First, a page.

Friday marks the last opportunity for public comment on New York state's proposed mute swan cull, a controversial measure meant to control the species, which is considered invasive and known for pushing some other native bird species out.
The plan, which was drafted in December by the state's Department for Environmental Conservation, mandates the capture and killing of all of the state's mute swans -- approximately 2,200 birds -- by the year 2025. But some animal advocates, including state Senator Tony Avella, are trying to stop the cull, saying that it's a cruel way to deal with the swan overpopulation issue.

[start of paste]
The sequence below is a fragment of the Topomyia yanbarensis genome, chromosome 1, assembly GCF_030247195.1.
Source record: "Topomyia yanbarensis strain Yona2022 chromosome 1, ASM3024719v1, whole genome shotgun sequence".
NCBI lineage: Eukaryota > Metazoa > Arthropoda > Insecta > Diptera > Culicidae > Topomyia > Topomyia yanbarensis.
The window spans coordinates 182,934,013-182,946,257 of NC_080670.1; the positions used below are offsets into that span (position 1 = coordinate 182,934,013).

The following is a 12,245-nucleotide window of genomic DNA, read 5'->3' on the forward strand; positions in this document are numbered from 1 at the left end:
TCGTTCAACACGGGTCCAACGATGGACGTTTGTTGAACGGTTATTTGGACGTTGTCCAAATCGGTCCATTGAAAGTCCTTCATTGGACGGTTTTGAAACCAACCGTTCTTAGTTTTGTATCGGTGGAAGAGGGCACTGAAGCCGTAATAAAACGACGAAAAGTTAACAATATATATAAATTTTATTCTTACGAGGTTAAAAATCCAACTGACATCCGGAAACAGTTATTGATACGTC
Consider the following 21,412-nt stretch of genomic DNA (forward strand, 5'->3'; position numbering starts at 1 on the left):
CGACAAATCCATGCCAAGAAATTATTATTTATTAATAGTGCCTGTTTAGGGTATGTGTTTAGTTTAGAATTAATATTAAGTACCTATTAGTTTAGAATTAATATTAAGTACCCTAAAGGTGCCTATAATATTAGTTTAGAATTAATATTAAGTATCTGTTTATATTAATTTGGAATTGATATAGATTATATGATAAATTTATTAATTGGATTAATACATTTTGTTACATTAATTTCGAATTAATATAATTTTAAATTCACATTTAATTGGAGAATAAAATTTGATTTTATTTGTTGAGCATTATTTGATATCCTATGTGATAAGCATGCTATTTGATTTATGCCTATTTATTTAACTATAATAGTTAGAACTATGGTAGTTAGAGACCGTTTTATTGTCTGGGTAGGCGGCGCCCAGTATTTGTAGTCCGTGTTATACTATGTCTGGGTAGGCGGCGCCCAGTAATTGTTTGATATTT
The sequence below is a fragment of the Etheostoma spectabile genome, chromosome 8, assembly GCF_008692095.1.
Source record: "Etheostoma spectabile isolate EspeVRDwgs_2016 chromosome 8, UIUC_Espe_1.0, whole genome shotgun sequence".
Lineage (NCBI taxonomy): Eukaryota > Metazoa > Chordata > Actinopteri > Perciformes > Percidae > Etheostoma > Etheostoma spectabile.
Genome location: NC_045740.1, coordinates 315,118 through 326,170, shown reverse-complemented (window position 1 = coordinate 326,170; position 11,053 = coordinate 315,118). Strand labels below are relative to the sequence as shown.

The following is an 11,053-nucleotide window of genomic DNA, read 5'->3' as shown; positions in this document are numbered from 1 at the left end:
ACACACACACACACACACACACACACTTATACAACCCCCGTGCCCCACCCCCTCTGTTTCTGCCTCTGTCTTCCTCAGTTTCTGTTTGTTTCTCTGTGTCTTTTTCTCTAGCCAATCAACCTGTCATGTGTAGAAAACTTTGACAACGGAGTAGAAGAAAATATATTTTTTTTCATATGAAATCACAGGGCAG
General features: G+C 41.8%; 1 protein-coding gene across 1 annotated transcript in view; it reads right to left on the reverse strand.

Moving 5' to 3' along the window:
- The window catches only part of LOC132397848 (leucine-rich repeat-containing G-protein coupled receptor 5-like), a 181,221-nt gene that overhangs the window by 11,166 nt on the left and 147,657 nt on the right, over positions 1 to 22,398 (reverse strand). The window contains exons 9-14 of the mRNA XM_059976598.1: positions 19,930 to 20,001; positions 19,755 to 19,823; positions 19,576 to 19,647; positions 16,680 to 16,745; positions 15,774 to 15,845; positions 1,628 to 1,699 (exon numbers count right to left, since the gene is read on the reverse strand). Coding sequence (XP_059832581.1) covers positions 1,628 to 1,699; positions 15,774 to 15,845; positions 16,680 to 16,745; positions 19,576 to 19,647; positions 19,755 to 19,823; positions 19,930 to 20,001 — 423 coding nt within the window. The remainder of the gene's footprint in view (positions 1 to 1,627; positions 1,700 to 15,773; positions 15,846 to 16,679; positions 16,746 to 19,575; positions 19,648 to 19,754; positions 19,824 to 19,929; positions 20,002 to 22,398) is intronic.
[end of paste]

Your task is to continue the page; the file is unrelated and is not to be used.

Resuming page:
"I was horrified to learn that our state wildlife agency would make such an extreme, unfounded proposal, and do not believe that the DEC has provided evidence to justify the elimination of these beautiful swans," Avella said this week.
While many New Yorkers view the swans as a beautiful addition to the environment, the DEC argues that, in addition to being an invasive species, swans can bite people, decimate local vegetation and contaminate nearby waters.